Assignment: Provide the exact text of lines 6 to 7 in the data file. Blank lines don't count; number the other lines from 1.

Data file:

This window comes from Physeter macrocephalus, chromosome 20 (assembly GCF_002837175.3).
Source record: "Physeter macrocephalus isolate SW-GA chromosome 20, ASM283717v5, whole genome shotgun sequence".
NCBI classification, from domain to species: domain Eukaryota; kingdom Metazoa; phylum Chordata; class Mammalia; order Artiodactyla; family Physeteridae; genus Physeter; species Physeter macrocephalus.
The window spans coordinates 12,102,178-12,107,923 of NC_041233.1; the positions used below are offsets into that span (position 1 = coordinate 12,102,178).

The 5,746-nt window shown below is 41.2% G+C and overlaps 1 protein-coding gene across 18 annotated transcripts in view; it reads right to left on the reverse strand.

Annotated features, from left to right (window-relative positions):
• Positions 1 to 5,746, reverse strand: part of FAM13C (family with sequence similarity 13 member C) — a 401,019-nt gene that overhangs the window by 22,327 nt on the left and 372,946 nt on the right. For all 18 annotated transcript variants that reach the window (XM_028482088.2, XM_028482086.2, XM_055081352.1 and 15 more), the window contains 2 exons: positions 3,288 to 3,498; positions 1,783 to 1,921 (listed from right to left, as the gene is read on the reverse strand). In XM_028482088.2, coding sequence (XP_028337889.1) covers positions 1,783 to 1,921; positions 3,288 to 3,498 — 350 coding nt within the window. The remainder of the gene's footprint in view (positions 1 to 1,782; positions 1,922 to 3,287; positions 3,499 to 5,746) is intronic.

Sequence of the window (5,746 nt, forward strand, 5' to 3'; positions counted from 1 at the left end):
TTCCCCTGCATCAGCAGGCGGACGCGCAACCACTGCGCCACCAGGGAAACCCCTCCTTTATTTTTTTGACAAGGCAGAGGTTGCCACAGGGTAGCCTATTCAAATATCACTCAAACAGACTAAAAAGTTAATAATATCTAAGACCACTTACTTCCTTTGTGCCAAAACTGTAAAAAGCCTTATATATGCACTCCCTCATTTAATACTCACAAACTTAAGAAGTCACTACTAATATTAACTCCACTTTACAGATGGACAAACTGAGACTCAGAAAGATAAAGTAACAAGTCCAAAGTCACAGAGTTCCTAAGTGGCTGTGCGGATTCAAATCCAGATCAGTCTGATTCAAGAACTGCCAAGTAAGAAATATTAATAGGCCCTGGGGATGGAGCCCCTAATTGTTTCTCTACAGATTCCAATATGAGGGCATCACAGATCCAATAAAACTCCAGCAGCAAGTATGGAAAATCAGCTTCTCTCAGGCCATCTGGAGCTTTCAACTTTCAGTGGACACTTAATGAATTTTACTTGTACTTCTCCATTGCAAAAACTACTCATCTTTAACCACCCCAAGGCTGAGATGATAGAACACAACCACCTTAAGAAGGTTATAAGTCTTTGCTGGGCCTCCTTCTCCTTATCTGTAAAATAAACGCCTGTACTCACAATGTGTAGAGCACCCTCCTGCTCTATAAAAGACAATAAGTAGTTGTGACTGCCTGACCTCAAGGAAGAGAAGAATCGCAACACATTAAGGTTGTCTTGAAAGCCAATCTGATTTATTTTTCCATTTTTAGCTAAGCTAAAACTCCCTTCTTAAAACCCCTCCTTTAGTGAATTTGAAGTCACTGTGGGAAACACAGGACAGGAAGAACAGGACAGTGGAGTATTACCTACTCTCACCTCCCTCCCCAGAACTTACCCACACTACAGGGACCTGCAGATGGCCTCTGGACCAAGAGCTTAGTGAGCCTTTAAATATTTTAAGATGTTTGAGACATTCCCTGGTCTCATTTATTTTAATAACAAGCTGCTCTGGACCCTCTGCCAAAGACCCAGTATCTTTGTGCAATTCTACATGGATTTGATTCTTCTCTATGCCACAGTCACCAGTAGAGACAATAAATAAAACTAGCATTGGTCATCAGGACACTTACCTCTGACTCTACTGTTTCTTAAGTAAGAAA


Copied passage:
Annotated features, from left to right (window-relative positions):
• Positions 1 to 5,746, reverse strand: part of FAM13C (family with sequence similarity 13 member C) — a 401,019-nt gene that overhangs the window by 22,327 nt on the left and 372,946 nt on the right. For all 18 annotated transcript variants that reach the window (XM_028482088.2, XM_028482086.2, XM_055081352.1 and 15 more), the window contains 2 exons: positions 3,288 to 3,498; positions 1,783 to 1,921 (listed from right to left, as the gene is read on the reverse strand). In XM_028482088.2, coding sequence (XP_028337889.1) covers positions 1,783 to 1,921; positions 3,288 to 3,498 — 350 coding nt within the window. The remainder of the gene's footprint in view (positions 1 to 1,782; positions 1,922 to 3,287; positions 3,499 to 5,746) is intronic.